Professional Development for Millennials (and Everyone Else Too)

By Sarah Sain, CAE • January 6, 2020

This article was originally published on 4/15/17, but updated on 1/6/20 with additional information. 

Millennials: You know them well, those 73 million professionals born between 1980 and 1996 who are now an integral part of the American workplace. They’re working their way up the career ladder in organizations across the country and becoming members and leaders in your association. Yet, they still get a bad rap.

It’s a myth that millennials feel entitled to a better title and more pay for simply doing their jobs. Yes, they have expectations – they expect for a job to present them with opportunities for growth, they expect to be able to learn and gain valuable experience, and they expect to make a difference in the world.

According to a 2017 Qualtrics survey, 60% of Millennials want leadership training, and 71% are likely to leave an organization within two years if they become dissatisfied with how their employer uses their leadership skills. Millennials want to be in a job where they are challenged and can learn and experience new things – even if they have to seek out those opportunities themselves.

And while some associations may worry about the frequency with which millennials change jobs, that alone shouldn’t prevent you from offering them new opportunities. In fact, when you invest in millennials and their professional development, they are more likely to be engaged in their jobs and loyal to their company or association.

Below are five ways in which your organization or association can offer professional development to millennials – but don’t just offer these opportunities to the young professionals on your staff. After all, learning is a lifetime endeavor, which means your colleagues of all ages might appreciate the chance to grow and learn a new skill.

Encourage continuing education

Make learning a top priority in your organization. Be supportive of millennials who seek out advanced degrees, industry certifications, in-person training and online webinars. Allow them the flexibility in their schedule to attend classes. Cover a percentage of the cost. If the budget for continuing education is tight, pass along magazine articles, books or videos that include industry trends, best practices and advice from experts in the field with a note on what lesson they might take away from the piece.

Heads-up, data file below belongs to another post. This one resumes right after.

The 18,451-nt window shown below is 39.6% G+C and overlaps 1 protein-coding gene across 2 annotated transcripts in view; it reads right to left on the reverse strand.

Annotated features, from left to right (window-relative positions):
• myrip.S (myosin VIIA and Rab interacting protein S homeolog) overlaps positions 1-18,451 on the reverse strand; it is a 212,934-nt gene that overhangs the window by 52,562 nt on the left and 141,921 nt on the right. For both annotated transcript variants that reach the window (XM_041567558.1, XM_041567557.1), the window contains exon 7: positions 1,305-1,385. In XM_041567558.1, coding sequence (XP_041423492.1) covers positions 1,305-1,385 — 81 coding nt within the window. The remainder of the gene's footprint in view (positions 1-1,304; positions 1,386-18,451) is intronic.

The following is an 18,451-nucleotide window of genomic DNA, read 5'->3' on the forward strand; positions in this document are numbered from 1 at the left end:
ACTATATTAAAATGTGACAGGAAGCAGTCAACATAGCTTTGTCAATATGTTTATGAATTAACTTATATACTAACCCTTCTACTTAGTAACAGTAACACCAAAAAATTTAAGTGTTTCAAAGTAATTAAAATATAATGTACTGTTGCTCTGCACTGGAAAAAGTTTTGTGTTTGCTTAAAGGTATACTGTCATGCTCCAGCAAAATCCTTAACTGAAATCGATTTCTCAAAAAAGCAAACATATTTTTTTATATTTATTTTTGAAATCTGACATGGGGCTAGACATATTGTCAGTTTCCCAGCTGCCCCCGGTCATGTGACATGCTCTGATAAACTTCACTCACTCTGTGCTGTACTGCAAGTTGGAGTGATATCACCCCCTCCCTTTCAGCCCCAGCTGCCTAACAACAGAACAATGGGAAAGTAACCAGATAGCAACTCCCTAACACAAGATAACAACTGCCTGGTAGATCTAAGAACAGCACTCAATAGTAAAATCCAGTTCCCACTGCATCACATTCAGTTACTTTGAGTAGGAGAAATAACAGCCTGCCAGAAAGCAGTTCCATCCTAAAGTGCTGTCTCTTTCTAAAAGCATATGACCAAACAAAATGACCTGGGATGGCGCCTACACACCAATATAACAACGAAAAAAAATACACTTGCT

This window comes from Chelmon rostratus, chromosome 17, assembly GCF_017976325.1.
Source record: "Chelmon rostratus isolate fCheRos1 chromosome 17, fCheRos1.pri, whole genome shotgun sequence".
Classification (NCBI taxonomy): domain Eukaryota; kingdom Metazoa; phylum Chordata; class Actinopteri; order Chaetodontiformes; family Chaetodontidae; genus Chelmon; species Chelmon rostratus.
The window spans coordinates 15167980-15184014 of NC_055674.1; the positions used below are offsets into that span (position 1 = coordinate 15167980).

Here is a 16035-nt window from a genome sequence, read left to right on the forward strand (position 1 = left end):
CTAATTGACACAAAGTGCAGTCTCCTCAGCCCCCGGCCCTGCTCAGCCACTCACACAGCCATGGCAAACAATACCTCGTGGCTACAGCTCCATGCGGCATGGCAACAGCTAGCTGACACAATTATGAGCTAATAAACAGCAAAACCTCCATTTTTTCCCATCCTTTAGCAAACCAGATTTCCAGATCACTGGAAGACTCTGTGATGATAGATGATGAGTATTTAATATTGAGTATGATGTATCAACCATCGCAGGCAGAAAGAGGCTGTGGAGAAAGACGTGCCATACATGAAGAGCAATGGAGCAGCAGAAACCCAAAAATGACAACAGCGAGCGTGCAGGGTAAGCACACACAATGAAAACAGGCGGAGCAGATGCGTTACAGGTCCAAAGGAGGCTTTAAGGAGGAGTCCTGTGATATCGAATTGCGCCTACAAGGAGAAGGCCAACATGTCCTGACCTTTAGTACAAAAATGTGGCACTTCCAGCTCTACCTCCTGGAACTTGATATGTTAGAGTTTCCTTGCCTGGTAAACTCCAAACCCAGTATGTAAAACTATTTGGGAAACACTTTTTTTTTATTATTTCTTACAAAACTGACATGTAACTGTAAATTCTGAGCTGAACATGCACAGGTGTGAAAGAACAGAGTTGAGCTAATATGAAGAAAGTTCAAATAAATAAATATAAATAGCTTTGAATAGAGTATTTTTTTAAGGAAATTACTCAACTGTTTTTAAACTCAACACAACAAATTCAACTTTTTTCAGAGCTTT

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Attend events

Face-to-face events are important, not just for the unbridled education they provide, but also for the chance to build and nurture a professional network. In the ASAE Foundation’s research brief “Pathways to CEO Success: How Experience, Learning, and Networking Shape Association CEO Careers,” 90 percent of the association CEOs surveyed said a professional network was key to obtaining their first association CEO role. Events are where millennials are most likely to have the opportunity to talk to leaders in the industry, find a mentor and network with colleagues who are walking the same path. Many associations offer scholarships or grants for young professionals to attend their conferences and events; pass those opportunities on to millennials and encourage them to apply.

Volunteer for a leadership role

Whether it’s on an association committee, board of directors or local community organization, encourage millennials to take on volunteer roles. Not only does volunteerism allow millennials to share their passion and make change in the world around them, it also allows them to hone leadership and problem-solving skills. Plus, they’ll expand on their growing network with leaders who also have a deep connection to your industry and organization, and who value serving others.

Offer a speaking part

While there are some people born with a talent for public speaking, many people still find it to be a nerve-wracking ordeal. The best way to overcome those feelings and get more comfortable in front of a crowd is practice. Start by having millennials give presentations at staff meetings or speak at a company event. Give them the opportunity to introduce a speaker or lead a roundtable discussion at your next annual conference. These experiences will teach millennials how to speak confidently about your industry and advance your association’s mission.

Test new technology

Technology has been an integral part of millennials’ lives – they don’t know a world without it. Use that to your advantage. Create an open door policy when it comes to millennials and new technology. After all, they may be the ones to bring the next big thing to your attention. Because millennials aren’t afraid of the speed with which technology changes, they can play a key role in gaining buy-in on new tools for your staff and members. You could even have them take the lead on testing out new technology on a segment of your membership, including training and gathering feedback.

Millennials are the future of the workforce, and they’re here now. By offering them the opportunity to expand their skills and gain essential industry knowledge, you’ll ensure your association has the leaders it needs to succeed in the years to come.

About The Author

Sarah Sain, CAE is director of content, member communications for Naylor Association Solutions. Reach her at [email protected], or follow her on Twitter at @ssain7 on Twitter.